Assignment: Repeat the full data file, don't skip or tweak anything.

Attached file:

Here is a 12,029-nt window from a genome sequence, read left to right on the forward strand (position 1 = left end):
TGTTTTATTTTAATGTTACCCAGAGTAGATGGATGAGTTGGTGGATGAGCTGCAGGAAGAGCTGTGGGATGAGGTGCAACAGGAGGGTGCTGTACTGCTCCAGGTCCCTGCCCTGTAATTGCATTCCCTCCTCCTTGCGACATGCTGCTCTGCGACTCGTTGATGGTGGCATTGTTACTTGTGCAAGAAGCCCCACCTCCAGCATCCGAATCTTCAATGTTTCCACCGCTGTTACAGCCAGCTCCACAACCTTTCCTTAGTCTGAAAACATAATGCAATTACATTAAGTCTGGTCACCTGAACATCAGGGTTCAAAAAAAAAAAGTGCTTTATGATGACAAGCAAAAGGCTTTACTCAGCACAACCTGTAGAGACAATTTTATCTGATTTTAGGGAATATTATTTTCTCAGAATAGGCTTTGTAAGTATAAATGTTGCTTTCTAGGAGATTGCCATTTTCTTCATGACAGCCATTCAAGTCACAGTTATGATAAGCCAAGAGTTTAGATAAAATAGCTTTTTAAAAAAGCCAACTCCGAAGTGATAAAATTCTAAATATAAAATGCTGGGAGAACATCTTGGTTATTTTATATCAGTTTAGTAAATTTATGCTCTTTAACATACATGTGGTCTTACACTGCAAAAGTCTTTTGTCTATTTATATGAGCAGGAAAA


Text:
Here is a 12,029-nt window from a genome sequence, read left to right on the forward strand (position 1 = left end):
TGTTTTATTTTAATGTTACCCAGAGTAGATGGATGAGTTGGTGGATGAGCTGCAGGAAGAGCTGTGGGATGAGGTGCAACAGGAGGGTGCTGTACTGCTCCAGGTCCCTGCCCTGTAATTGCATTCCCTCCTCCTTGCGACATGCTGCTCTGCGACTCGTTGATGGTGGCATTGTTACTTGTGCAAGAAGCCCCACCTCCAGCATCCGAATCTTCAATGTTTCCACCGCTGTTACAGCCAGCTCCACAACCTTTCCTTAGTCTGAAAACATAATGCAATTACATTAAGTCTGGTCACCTGAACATCAGGGTTCAAAAAAAAAAAGTGCTTTATGATGACAAGCAAAAGGCTTTACTCAGCACAACCTGTAGAGACAATTTTATCTGATTTTAGGGAATATTATTTTCTCAGAATAGGCTTTGTAAGTATAAATGTTGCTTTCTAGGAGATTGCCATTTTCTTCATGACAGCCATTCAAGTCACAGTTATGATAAGCCAAGAGTTTAGATAAAATAGCTTTTTAAAAAAGCCAACTCCGAAGTGATAAAATTCTAAATATAAAATGCTGGGAGAACATCTTGGTTATTTTATATCAGTTTAGTAAATTTATGCTCTTTAACATACATGTGGTCTTACACTGCAAAAGTCTTTTGTCTATTTATATGAGCAGGAAAA